Manufacturing production decelerated in November. The Federal Reserve reports that manufacturing output dropped a seasonally adjusted 0.6 percent, its first decline since June. Durable and nondurable goods production each fell 0.6 percent, with the former pulled down by a 2.8 percent drop for motor vehicles. Overall industrial production slipped 0.2 percent, its third decline over the past four months. Mining output declined 0.7 percent, but utilities production surged 3.6 percent (thanks to a 4.8 percent rise at electricity utilities). Manufacturing output was 1.2 percent above year-ago levels, while industrial production’s 12-month comparable was +2.5 percent.

Small business owner sentiment continued wobbling in November. The Small Business Optimism Index added 6/10thsof the point to a seasonally adjusted 91.9. Even with the gain, the National Federation of Independent Business measure has been above 100 (=1986) only twice over the past two years. Six of ten index components improved in November, including sizable increases for earnings trends and expected real sales. Expected inventories plans had the largest decline among the four falling components. The press release noted that businesses were “seeing a slight ease in inflation pressures, but prices remain high.”

Other U.S. economic data released over the past week:

  • Jobless Claims (Week ending December 10, 2022, First-Time Claims, seasonally adjusted): 211,000, -20,000 vs. the previous week, -17,000 vs. the same week a year earlier). 4-week moving average: 227,250 (-3.3% vs. the same week a year earlier). 
  • Import Prices (November 2022, All Imports, not seasonally adjusted): -0.6% vs. October 2022; +2.7% vs. November 2021. Nonfuel Imports: -0.4% vs. October 2022; +1.9% vs. November 2021.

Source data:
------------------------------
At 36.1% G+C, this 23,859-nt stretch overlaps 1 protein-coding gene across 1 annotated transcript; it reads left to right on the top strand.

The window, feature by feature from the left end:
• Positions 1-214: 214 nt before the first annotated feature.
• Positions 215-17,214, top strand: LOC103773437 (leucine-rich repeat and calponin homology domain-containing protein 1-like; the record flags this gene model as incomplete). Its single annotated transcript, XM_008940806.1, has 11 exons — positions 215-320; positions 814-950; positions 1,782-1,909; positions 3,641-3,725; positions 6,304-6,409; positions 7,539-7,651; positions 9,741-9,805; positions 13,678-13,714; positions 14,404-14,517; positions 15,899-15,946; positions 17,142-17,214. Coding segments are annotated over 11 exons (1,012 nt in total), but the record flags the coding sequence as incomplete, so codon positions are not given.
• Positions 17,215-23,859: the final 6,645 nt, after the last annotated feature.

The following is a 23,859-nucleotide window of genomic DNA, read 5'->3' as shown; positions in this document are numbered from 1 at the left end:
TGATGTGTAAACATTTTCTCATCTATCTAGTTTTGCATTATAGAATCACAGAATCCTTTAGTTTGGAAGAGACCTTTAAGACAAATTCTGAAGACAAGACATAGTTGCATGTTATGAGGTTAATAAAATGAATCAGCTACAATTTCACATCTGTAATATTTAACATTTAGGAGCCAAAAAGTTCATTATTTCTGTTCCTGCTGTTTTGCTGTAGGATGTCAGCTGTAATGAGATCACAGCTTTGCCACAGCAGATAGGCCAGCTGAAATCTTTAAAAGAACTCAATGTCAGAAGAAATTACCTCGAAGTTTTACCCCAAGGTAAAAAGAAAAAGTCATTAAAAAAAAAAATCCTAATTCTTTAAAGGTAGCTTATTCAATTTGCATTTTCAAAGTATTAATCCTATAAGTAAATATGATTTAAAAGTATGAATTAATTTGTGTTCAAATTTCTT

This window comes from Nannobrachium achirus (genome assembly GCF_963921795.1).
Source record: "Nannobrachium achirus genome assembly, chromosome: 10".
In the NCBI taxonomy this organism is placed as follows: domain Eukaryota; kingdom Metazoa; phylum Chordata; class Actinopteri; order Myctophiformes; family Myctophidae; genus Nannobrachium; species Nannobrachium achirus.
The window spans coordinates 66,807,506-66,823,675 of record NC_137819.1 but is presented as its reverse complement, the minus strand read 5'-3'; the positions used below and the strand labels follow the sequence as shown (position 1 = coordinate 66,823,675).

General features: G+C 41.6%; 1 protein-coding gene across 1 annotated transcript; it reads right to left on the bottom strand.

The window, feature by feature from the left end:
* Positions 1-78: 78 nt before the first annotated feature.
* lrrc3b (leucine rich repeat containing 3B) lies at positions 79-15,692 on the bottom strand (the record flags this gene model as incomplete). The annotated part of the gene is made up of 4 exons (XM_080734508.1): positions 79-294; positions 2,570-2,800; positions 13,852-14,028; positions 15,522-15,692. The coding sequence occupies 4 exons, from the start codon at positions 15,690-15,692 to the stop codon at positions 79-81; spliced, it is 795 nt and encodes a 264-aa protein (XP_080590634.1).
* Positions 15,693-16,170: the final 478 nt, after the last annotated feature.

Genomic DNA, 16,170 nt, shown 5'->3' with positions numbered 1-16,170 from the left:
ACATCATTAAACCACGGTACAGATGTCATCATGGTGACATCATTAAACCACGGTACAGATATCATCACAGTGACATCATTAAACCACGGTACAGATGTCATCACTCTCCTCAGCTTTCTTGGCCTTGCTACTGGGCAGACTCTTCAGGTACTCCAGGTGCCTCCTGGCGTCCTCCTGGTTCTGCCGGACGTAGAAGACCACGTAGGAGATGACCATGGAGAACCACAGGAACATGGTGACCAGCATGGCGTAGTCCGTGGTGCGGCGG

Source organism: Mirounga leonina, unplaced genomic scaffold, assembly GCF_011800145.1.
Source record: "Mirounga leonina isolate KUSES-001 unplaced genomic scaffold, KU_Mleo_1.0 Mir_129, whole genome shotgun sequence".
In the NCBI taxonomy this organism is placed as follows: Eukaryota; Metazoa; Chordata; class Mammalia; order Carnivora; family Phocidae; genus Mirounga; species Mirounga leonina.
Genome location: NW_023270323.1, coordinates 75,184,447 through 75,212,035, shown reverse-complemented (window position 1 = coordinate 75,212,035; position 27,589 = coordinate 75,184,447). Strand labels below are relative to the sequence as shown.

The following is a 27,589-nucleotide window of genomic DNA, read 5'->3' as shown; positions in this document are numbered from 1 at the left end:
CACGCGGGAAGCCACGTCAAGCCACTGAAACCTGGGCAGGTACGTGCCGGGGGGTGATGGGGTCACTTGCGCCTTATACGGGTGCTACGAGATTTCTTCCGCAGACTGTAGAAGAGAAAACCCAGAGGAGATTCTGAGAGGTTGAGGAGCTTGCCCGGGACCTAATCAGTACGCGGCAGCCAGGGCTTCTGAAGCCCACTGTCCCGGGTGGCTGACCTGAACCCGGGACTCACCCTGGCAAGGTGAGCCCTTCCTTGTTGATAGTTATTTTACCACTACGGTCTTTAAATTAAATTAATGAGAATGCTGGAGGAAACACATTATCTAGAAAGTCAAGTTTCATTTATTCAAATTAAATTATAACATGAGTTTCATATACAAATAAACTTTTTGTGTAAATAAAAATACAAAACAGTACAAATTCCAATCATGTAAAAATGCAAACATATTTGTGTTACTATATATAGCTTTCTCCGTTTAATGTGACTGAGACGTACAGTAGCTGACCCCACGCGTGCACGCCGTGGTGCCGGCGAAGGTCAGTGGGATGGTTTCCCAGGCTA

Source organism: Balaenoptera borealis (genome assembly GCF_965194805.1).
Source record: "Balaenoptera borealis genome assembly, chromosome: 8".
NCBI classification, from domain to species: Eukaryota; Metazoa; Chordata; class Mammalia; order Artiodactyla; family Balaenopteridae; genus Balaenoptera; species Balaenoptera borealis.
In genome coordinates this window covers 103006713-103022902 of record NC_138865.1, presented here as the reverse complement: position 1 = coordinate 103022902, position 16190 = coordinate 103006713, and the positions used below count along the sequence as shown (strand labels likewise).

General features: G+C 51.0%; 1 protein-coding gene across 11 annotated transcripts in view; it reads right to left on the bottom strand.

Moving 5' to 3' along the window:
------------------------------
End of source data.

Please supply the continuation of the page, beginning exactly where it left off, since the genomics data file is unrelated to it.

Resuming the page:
• Export Prices (November 2022, All Exports, not seasonally adjusted): -0.3% vs. October 2022; +6.3% vs. November 2021. Nonagricultural Exports: -0.6% vs. October 2022; +5.6% vs. November 2021. 
  • State Employment (November 2022, Nonfarm Payrolls, seasonally adjusted): Vs. October 2022: Increased in 8 states and unchanged in 42 states and the District of Columbia. Vs. November 2021: Increased in 44 states and the District of Columbia and unchanged in 6 states.
  • Business Inventories (October 2022, Manufacturers and Trade Inventories, seasonally adjusted): $2.468 trillion (+0.3% vs. September 2022; +16.5% vs. October 2021).
  • Monthly Treasury Statement (November 2022, Federal Budget Deficit Thus Far in FY23): -$336.4 billion (-5.6% vs. 1st 2 Months of FY22).
  • Treasury International Capital Flows (October 2022, Net Foreign Purchases of U.S. Securities, not seasonally adjusted): +$63.7 billion (September 2022: +$93.4 billion; October 2021: -$22.1 billion).

The opinions expressed here are not necessarily those of Kevin’s current employer. No endorsements are implied.

Comments are closed.

Blog at WordPress.com.

Up ↑

%d bloggers like this: